Secretary of Education Betsy DeVos devoted only a paragraph of her speech at the Conservative Political Action Conference this past week to higher education. But it spoke volumes.
DeVos did not use this forum to address any of the serious problems facing higher education, many of which stem from a decrease in public support for universities. Rather, she used it to attack those on the front lines of higher education.
“The faculty, from adjunct professors to deans,” she implored the audience, “tell you what to do, what to say, and more ominously, what to think.” This, she concluded, amounted to college faculty “silencing the First Amendment rights of people with whom [they] disagree.”
Talk about trying to silence people with whom they disagree.
(It is notable that DeVos’ speech took place a day before the Trump administration excluded journalists from the New York Times, Los Angeles Times, CNN, and other news outlets from a press briefing based on them having reported things the administration did not like, while granting press privileges to a conservative blog primarily known for making up and spreading false rumors about Hillary Clinton during the 2016 campaign.)
So why are college professors, if not the entire higher education system, such a target for conservatives?
Answering that question requires us to delve into what it means to be “conservative” in today’s America. That is a perilous endeavor given how many perspectives are collapsed into this thing we call “conservatism” and the intricate web of often contradictory positions self-proclaimed “conservatives” support. At its core, though, conservatism is about a respect for traditional forms of authority, including family, religion, and the state.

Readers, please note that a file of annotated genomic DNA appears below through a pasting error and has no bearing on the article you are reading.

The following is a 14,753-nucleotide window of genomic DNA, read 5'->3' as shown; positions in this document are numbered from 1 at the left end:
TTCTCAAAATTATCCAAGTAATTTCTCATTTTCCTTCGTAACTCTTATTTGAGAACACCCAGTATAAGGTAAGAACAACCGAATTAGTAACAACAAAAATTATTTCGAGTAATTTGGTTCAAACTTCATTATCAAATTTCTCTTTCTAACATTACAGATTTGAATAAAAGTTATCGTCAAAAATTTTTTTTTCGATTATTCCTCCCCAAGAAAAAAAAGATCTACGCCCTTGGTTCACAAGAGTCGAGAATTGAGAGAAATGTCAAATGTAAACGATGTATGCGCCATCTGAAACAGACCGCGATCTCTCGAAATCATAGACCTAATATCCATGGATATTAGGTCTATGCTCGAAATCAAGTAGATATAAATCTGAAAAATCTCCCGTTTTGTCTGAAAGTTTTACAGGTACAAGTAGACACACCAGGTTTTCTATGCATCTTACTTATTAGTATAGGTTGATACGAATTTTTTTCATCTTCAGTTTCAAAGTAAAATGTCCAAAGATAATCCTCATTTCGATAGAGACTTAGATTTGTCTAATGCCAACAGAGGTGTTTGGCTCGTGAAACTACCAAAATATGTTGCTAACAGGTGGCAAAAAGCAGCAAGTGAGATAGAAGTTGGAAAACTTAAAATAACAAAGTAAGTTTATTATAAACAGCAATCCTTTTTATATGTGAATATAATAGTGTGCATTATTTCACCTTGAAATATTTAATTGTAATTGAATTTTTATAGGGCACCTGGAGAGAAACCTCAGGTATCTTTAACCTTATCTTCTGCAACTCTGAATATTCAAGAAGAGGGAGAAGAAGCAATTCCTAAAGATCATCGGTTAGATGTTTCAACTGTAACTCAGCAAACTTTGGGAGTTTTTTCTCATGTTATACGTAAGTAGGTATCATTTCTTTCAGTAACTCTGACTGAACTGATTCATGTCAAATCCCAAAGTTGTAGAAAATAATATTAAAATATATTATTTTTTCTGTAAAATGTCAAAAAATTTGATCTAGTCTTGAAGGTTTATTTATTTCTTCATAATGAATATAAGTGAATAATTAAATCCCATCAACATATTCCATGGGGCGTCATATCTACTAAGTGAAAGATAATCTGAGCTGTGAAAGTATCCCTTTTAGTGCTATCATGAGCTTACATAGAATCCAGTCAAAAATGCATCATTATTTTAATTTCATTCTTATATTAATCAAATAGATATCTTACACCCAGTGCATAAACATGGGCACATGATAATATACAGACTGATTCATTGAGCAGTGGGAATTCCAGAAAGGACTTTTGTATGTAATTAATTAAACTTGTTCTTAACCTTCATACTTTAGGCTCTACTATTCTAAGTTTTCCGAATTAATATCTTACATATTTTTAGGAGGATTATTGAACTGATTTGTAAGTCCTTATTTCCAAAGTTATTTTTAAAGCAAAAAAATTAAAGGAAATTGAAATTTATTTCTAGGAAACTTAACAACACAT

With that, we can begin to see the obvious tension between conservatism and higher education. Whereas conservatism’s goal is for people to respect tradition, the goal of the university (at least in theory) is to pursue and to spread knowledge, even where it conflicts with certain traditional sources of authority. It is to teach students to think critically about all aspects of their lives and to challenge deeply-held assumptions they might hold, including (but not limited to) those instilled in them by their family, their religious leaders, or their state.
DeVos and her conservative, billionaire friends like to talk as though they are the vanguards of freedom. To be sure, the supposed “free market” the American state has promoted—perversely using Christian theology to back it—has given DeVos and her friends a great amount of freedom. This apparently includes the freedom to purchase a spot in the president’s cabinet. Social hierarchies are so liberating! (So long as you’re on the top.)
Conservatives talk about “freedom” even when advocating positions that will deny millions from having access to basic health care services and will condemn thousands per year to death, as Paul Ryan did last week. They do so even when advocating extreme “school choice” programs that have already proven to be devastating both for choice and for providing an adequate education.
So we should not be surprised that DeVos characterized her attack on academic freedom as somehow protecting the freedoms protected by our First Amendment. Apparently, to DeVos and many other conservatives, students should be “free” to pursue a degree without having their viewpoints challenged with new ideas or with facts that might not conform to their narrow worldviews.
To DeVos, ignorance is freedom. This is dangerous, and it indeed runs counter to a basic premise of our public education system, namely that education is essential to true freedom—that it is a form of liberation from the shackles of ignorance. As Thomas Jefferson once wrote in support of free speech, “if a nation expects to be ignorant and free, in a state of civilization, it expects what never was and never will be.”